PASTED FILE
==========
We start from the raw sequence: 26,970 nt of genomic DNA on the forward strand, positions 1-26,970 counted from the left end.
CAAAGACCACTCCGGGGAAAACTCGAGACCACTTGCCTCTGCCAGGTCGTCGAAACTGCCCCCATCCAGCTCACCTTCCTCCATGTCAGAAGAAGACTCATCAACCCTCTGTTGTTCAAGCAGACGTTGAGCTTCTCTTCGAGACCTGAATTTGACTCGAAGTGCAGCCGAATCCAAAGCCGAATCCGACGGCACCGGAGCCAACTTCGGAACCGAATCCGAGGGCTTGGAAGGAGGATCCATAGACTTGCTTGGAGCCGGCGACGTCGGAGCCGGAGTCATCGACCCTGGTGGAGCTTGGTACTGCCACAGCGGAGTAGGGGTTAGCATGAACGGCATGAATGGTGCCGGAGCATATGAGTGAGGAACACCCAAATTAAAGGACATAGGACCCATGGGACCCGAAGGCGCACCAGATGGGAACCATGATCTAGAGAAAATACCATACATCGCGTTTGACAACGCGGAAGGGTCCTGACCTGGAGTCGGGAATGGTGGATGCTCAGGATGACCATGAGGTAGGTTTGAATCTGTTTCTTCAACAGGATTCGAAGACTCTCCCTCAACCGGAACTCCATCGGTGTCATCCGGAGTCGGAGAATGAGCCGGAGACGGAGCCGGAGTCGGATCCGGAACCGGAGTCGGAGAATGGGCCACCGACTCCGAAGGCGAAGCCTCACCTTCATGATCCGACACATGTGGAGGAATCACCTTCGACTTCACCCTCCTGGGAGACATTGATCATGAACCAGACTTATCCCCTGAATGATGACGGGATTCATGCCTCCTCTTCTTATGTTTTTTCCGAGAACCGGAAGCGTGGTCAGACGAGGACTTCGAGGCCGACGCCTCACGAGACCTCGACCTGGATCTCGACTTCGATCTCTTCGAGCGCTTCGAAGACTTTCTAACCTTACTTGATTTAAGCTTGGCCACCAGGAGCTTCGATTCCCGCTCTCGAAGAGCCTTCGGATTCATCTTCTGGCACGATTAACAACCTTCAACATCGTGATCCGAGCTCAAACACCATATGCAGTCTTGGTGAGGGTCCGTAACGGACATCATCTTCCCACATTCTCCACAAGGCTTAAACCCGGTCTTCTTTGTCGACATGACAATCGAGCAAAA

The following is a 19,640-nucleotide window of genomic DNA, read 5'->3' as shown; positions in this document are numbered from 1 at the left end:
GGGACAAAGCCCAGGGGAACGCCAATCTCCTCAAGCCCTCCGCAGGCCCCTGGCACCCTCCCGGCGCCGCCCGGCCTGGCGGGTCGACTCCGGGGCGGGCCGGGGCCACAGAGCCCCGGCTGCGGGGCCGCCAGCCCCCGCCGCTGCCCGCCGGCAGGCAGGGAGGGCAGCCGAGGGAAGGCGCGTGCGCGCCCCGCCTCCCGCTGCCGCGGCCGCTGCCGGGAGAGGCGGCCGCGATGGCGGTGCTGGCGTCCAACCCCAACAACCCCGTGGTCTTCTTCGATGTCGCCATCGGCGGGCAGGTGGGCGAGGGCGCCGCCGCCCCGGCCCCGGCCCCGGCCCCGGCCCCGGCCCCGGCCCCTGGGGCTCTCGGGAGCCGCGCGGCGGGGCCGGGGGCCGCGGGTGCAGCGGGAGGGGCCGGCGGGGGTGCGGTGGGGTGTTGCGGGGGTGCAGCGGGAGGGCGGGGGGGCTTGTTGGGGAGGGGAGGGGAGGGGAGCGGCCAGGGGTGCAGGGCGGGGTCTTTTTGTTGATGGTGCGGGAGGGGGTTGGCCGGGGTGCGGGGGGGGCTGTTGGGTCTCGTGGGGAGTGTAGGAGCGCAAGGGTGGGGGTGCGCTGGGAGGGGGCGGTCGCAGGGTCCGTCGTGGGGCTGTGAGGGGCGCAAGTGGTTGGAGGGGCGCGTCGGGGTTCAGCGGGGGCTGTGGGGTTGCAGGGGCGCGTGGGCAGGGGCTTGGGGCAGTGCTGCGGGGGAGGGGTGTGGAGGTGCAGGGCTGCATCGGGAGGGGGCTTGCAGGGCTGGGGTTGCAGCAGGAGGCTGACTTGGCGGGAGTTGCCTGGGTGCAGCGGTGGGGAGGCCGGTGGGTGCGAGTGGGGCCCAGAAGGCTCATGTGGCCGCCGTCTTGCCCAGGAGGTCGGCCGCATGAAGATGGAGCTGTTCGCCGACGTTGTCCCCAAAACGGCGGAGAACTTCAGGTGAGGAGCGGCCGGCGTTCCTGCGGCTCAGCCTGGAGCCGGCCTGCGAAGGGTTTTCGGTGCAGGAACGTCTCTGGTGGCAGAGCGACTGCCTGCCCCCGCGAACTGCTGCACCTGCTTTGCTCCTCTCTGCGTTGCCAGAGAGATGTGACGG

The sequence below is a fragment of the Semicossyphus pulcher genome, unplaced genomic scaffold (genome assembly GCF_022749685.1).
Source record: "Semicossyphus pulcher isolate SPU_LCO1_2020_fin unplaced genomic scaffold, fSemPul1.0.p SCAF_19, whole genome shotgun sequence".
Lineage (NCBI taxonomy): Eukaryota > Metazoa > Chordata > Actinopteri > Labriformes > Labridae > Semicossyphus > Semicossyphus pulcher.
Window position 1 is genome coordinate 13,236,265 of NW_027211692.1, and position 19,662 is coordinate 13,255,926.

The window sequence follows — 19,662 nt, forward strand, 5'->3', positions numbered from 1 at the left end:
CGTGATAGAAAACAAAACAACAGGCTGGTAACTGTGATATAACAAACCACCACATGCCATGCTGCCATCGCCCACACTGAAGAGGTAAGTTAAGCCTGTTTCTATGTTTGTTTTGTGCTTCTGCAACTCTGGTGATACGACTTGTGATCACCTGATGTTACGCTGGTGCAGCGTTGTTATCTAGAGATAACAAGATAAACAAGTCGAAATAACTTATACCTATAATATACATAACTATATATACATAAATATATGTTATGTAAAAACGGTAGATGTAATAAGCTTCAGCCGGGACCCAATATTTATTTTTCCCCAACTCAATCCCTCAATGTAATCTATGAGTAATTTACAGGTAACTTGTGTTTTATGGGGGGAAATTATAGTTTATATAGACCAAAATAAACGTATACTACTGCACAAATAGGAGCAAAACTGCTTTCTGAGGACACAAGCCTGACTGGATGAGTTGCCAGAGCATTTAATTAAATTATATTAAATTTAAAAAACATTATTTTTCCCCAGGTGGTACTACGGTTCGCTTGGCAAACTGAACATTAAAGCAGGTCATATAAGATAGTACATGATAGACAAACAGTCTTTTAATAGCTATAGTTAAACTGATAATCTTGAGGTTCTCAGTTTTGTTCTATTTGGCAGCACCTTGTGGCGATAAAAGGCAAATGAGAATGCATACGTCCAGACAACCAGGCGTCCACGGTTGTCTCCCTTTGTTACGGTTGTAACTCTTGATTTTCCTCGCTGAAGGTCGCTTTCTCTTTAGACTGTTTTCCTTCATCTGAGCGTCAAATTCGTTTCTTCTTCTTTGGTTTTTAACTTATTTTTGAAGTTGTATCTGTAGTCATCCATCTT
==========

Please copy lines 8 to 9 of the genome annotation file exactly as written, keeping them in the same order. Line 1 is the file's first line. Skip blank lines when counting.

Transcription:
Window position 1 is genome coordinate 13,236,265 of NW_027211692.1, and position 19,662 is coordinate 13,255,926.

The window sequence follows — 19,662 nt, forward strand, 5'->3', positions numbered from 1 at the left end: